Let’s do our part, switch off your lights, the above exhorts.
It sounds strange for two reasons. For one, the first clause is in the first person plural (us, our) while the latter is in the second person (your) — so there is an abrupt and puzzling shift in perspective from inclusive (speaker + addressee) to exclusive (addressee) pronouns and determiners.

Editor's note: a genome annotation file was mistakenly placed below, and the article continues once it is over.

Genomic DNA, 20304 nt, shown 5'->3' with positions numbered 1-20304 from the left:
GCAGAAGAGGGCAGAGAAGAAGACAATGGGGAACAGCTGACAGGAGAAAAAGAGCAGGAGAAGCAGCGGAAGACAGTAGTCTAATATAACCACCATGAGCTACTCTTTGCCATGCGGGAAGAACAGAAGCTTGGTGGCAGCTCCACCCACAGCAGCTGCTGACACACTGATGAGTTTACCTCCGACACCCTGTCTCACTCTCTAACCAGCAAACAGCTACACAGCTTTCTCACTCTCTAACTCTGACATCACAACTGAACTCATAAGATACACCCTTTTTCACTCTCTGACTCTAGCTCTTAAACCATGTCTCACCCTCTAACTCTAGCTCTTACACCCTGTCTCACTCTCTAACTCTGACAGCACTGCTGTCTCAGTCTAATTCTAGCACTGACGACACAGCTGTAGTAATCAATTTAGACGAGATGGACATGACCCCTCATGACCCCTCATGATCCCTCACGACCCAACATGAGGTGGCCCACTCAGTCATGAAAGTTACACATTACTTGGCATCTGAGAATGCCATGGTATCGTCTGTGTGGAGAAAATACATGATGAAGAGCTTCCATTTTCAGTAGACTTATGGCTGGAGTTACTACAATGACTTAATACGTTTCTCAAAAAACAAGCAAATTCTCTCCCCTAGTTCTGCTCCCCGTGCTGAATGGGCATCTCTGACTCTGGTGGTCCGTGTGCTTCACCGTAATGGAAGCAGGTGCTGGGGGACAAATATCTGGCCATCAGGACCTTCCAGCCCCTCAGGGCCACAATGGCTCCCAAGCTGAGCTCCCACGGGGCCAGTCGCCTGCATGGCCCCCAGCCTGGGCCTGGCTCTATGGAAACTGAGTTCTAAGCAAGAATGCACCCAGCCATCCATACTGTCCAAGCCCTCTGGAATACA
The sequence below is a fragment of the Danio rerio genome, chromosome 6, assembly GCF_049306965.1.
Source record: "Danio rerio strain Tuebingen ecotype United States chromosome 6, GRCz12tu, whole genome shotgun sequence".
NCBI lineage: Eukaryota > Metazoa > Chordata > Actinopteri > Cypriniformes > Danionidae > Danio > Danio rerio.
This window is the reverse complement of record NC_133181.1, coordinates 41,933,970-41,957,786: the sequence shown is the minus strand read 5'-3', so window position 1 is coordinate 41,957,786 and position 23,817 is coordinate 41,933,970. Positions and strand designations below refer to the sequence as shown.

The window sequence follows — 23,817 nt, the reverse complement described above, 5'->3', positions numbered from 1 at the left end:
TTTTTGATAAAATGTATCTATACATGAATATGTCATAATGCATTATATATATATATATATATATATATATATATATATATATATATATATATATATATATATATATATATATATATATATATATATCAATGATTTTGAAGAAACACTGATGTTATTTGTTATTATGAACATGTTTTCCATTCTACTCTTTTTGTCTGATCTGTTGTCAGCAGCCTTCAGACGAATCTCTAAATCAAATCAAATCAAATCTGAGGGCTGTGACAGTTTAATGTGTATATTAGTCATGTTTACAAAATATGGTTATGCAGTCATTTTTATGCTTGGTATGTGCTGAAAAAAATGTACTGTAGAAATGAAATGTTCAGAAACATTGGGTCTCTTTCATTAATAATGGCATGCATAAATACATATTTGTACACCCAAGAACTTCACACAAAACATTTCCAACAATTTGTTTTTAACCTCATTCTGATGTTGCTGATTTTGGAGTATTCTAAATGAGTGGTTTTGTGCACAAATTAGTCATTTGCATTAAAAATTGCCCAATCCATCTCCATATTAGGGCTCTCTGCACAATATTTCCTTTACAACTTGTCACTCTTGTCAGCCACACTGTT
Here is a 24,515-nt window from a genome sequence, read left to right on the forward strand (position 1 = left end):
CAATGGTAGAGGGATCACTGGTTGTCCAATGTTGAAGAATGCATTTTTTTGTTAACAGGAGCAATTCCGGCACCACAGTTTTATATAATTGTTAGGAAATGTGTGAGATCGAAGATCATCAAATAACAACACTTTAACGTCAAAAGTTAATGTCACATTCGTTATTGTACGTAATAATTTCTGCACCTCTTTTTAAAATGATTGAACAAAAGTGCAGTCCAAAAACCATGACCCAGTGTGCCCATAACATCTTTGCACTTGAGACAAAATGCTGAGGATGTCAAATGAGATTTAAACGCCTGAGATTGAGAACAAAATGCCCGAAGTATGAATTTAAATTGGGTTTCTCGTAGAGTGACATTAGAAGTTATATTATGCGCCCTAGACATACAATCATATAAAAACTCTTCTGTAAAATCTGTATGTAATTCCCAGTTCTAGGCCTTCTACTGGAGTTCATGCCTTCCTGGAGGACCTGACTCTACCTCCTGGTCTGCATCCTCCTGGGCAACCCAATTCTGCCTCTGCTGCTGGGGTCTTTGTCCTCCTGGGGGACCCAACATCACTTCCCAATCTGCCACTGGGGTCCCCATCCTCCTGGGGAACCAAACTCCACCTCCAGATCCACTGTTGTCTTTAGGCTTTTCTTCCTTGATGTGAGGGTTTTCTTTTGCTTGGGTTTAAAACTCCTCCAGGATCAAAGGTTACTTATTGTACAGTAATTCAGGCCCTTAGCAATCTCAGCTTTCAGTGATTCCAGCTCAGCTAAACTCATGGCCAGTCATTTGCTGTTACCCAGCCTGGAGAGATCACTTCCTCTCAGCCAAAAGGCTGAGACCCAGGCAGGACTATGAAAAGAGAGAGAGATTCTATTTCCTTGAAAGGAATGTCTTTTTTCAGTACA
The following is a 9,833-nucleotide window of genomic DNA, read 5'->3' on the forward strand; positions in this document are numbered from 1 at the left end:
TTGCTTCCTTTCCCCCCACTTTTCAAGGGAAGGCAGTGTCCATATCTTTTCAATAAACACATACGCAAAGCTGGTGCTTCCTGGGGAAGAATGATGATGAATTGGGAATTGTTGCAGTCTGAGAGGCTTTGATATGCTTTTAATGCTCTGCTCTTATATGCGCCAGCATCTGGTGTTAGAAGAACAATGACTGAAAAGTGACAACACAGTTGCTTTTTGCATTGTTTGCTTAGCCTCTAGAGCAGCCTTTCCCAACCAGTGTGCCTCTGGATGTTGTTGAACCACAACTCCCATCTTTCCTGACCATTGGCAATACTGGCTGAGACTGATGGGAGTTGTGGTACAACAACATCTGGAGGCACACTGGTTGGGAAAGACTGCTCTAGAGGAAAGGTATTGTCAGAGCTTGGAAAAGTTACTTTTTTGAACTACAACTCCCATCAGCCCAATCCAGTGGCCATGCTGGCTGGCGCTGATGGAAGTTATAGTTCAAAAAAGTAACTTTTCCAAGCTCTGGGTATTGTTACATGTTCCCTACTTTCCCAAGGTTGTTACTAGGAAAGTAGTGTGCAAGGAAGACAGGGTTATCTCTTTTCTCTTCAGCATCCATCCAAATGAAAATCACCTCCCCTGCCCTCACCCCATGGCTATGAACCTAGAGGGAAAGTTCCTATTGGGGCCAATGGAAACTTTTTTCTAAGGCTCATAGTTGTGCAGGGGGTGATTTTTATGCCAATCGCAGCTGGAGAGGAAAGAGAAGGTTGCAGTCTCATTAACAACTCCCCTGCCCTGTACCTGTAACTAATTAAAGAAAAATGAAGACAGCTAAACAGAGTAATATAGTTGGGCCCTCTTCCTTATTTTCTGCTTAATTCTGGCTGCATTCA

For another, without a context given, switch off your lights seems to suggest that the addressee has lights on him/her. (However, with context given, it would sound less odd, e.g. You forgot to switch off your lights when you left last night.)
The message might have read:
Let’s do our part; switch off the/all lights.